As I write this, Blackstone shares are up more than 1%, but still below $30 a share and below the offering price. And the grave dancers who have been predicting the LBO boom say: See? We're right! Investors don't want to bet on Steve Schwarzman anymore.
But it's hard to bet against a master dealmaker like Schwarzman--one day after the biggest LBO on record, BCE, is announced.
So let's play devil's advocate here.
From a Blackstone perspective, the IPO was a success. Shares priced at the top of the range, injecting the company with a war chest of cash. Stock weakness becomes an issue if Blackstone wants to use it as currency, for instance, to make an acquisition. A weak stock price isn't going to give a company much to offer when making a deal. But in and of itself, if Blackstone is staying solo, a drop below the offering range is no deathknell. It's fun for all the doom-and-gloom forecasters out there who are trying to predict a top (does anyone ever get it right? I guess if you stick to your prediction long enough, eventually you may be right).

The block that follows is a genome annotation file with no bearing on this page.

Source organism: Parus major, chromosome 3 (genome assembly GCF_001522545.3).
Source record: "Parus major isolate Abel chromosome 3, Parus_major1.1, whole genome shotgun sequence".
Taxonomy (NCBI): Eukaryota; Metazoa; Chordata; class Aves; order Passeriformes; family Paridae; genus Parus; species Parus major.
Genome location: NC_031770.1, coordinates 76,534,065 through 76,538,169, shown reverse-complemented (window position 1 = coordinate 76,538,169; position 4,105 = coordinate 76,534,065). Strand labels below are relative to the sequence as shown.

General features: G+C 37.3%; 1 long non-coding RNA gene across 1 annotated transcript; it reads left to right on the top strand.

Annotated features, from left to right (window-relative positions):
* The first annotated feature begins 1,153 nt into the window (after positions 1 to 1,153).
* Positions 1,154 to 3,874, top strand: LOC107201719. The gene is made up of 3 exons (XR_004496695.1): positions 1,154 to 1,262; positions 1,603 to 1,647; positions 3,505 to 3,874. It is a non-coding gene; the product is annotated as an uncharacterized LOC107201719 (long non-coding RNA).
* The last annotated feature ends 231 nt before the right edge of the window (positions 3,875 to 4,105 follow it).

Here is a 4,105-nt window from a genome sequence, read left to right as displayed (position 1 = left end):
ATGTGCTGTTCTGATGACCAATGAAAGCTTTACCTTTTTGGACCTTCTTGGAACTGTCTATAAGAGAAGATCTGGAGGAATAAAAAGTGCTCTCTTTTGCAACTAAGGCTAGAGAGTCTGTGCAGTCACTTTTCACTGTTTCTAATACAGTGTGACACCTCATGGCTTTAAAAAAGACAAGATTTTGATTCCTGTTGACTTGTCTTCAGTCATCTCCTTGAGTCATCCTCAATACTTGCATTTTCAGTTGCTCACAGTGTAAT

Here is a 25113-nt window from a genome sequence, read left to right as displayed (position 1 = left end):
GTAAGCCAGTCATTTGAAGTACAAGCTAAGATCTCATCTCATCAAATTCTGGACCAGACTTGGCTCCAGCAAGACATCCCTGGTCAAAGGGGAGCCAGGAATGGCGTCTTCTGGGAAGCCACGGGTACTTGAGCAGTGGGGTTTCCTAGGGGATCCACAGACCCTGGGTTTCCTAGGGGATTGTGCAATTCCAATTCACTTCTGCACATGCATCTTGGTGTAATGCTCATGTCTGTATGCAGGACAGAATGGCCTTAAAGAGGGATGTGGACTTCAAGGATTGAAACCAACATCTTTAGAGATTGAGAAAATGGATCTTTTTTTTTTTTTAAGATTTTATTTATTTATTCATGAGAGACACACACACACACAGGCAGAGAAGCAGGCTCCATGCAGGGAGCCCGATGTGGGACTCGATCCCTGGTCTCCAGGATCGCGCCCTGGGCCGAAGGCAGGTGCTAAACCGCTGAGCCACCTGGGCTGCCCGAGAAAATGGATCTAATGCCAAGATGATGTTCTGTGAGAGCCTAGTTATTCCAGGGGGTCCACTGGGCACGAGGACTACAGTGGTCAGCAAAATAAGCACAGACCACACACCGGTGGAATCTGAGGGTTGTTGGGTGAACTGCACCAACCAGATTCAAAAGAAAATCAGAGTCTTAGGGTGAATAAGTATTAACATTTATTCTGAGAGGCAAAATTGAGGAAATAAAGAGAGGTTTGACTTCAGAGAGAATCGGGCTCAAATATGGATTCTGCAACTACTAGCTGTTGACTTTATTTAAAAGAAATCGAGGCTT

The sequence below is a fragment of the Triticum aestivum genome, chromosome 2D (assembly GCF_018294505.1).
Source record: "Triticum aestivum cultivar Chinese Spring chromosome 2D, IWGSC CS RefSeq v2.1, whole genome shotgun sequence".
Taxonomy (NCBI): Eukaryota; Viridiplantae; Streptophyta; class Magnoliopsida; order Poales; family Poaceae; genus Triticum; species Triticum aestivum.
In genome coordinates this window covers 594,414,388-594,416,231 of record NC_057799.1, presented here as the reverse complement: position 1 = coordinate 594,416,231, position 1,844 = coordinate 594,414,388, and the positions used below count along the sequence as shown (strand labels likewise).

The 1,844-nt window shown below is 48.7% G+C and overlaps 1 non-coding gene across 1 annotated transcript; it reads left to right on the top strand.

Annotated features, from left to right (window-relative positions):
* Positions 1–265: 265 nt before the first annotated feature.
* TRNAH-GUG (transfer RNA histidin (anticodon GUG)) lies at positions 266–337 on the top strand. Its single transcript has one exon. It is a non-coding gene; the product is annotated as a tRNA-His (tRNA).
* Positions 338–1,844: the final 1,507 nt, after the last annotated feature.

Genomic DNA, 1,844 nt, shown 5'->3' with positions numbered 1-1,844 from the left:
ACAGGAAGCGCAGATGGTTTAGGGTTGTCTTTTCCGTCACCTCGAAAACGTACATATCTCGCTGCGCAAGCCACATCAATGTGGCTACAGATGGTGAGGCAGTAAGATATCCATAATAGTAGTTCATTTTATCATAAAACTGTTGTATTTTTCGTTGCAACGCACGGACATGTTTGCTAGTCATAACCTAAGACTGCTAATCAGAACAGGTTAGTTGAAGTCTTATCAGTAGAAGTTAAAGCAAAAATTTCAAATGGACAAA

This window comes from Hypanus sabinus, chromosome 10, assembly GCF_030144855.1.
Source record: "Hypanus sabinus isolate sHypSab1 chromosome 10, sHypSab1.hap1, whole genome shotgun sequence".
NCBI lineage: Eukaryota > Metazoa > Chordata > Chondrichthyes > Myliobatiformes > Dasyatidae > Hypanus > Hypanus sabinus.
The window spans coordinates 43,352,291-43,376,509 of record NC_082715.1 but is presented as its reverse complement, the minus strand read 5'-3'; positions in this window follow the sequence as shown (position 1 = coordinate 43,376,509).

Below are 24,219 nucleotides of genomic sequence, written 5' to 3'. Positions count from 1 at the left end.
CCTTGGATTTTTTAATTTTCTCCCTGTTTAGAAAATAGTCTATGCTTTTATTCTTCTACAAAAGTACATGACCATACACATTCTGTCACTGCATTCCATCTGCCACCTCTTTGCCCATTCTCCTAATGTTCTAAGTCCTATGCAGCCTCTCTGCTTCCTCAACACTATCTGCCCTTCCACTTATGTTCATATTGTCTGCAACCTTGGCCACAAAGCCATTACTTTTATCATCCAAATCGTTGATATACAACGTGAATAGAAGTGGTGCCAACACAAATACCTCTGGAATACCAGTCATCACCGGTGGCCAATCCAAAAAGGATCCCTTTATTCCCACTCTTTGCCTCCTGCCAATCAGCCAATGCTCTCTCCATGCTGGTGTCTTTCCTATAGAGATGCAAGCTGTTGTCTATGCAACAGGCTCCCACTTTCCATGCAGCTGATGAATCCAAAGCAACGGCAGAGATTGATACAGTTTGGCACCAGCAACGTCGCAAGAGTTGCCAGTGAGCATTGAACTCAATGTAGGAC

The stock drop (and the threat of higher taxes on publicly traded partnerships and partners, for that matter) isn't scaring off other alternative investment firms from braving the seemingly unkind public waters. Och-Ziff filed its papers.And KKR is still in the wings.
The bigger threat to the LBO boom is what's happening in the credit markets. Issuers pulling offerings, reducing offerings and incurring higher costs to borrow impacts returns. Once IRR's start to dip below what investors can get from other investments, whether it be stocks or bonds or real estate or wine, then, the end is near. When deals take longer to complete, and cost more to complete, that hits returns. Forget BX shares--watch the credit market.
Questions? Comments? PowerandMoney@cnbc.com